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Have a nice day, an ode to etiquette lost
June 19, 2008 - LLee Janssen
The scene: A pedestrian crosses the street as the walk light flashes to signal time is about up and the light changes green for motorists going north-south. The guy driving a souped-up pickup truck jams on the gas and barrels forth, regardless of the little old lady who isn't quite finished crossing the street. As he narrowly misses the pedestrian, the truck driver sticks his head out the window, opens his mouth at her and goes "lo-lo-lo-lo-lo-lo-lo" with his tongue.
Like he thinks he's cute or above it all or something. In actuality, he comes across as a mean-spirited jerk.
Another scene: A person sits through a difficult meeting and later is visibly upset. A colleague thinks he knows why but, despite being way off base, can't give the other the time requested when she responds that she really doesn't want to talk about it at this minute. Instead of respecting the need for space, the colleague pushes on, taunting the other, insisting he knows it all, and provoking a needless scene, a senseless argument, headaches all the way around.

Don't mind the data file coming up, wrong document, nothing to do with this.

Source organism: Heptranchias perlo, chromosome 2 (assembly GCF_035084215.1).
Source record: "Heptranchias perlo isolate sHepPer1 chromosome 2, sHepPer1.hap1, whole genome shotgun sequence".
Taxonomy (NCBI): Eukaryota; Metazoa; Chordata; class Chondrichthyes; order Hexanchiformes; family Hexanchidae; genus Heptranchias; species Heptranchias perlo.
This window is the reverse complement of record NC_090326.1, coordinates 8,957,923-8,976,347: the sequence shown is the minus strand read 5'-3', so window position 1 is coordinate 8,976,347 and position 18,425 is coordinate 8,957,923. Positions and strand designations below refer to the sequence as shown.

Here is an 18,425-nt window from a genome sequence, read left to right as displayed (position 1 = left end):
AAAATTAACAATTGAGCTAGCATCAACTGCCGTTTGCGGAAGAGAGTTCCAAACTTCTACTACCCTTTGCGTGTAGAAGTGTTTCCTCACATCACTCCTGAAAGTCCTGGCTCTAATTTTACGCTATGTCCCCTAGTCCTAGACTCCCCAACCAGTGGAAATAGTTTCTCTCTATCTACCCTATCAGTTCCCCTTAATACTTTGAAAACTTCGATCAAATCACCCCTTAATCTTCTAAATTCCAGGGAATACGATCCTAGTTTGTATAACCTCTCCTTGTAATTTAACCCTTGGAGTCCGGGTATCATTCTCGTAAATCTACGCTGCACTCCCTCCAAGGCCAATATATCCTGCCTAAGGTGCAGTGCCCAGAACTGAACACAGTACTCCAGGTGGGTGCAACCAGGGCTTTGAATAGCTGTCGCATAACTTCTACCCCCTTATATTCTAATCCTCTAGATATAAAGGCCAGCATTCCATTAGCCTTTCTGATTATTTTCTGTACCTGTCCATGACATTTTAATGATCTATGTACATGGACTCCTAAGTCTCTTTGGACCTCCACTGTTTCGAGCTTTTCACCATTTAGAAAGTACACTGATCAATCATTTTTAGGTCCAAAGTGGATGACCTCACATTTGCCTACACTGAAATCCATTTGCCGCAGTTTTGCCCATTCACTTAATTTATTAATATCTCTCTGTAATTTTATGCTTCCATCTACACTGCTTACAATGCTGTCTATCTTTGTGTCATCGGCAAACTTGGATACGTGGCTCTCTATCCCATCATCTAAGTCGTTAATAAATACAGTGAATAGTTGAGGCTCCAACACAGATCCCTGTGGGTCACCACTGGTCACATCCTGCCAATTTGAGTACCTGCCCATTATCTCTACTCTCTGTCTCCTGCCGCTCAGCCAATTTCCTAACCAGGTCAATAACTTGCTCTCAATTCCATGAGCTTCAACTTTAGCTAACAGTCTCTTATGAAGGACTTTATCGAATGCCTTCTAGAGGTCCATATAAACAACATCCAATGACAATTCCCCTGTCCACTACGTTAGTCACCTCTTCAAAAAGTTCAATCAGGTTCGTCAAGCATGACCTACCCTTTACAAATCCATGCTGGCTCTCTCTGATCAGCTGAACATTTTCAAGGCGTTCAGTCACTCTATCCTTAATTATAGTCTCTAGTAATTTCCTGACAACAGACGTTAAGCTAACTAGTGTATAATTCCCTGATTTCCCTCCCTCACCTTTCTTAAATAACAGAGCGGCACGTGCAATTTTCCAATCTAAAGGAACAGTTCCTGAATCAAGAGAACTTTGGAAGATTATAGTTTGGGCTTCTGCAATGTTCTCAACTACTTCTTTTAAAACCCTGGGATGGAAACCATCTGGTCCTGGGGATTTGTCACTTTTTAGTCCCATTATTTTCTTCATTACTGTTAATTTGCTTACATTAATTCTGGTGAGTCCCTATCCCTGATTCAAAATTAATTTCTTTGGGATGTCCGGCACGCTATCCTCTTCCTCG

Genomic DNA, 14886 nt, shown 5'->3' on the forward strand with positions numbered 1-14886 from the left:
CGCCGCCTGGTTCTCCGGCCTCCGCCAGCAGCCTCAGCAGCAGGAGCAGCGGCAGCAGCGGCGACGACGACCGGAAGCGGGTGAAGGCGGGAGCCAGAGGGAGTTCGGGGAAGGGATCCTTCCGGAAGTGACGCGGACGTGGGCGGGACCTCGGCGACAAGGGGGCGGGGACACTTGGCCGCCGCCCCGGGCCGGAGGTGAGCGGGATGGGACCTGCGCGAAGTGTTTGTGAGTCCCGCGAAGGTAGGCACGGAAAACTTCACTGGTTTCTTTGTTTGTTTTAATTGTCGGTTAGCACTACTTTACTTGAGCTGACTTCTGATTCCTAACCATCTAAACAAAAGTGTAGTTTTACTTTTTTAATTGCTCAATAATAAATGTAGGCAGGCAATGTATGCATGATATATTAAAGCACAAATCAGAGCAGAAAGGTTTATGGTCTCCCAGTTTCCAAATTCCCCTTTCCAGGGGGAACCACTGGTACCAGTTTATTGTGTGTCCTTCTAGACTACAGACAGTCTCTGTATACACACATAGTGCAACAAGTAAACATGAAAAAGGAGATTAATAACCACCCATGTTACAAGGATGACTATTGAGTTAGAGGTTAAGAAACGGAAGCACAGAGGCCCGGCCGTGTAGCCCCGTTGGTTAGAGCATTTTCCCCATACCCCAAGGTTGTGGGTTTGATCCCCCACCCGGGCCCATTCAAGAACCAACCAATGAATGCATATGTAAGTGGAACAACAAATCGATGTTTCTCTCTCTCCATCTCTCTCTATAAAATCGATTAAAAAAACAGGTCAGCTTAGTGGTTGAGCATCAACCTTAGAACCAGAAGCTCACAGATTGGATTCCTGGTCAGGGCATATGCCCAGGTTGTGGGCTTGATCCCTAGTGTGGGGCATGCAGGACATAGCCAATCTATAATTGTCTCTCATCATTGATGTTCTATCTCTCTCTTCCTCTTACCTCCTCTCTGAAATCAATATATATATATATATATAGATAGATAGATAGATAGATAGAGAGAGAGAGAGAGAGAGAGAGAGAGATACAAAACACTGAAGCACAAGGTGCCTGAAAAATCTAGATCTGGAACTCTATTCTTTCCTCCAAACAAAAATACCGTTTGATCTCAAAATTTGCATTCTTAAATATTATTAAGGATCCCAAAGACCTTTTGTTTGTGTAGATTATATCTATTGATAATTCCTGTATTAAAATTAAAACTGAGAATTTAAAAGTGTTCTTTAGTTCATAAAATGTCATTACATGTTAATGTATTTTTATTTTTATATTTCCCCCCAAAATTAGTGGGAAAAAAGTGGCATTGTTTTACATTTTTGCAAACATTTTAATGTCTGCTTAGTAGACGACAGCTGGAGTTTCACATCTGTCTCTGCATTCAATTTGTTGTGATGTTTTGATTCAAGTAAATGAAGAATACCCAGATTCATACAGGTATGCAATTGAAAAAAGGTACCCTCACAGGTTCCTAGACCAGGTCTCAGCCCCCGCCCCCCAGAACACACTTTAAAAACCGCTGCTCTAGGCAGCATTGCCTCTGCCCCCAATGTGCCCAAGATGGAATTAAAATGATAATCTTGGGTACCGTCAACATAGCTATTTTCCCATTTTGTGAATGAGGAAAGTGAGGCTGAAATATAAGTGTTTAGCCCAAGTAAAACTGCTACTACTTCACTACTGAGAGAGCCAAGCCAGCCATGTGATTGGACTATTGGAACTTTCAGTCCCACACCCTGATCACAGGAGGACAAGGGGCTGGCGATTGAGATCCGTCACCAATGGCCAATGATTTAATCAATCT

These are just two situations where common courtesy seems to have gone out the door. The sad part is, this lack of courtesy seems to be the norm these days.
How long has it been since you've been cut off on the highway, only to have the offending motorist blare his horn at you? When was the last time you paid good money for something that you later needed customer service for but were treated, then, like some sort of crook? Or have you felt used for the convenience of others but without concern for your own well-being?
There's much that is beyond our control, but the way we treat others is something that each of us has the power to do something about.
And so I say to you, gentle readers, "Have a nice day." No, make that "a great day." Better yet, have a day full of joy and peace, contagious smiles and gratitude for what is possible rather than hurling nasties at those who stand between you and the other side of the street. Wish someone well ... mean it, and help another soul make it through their own difficult day.
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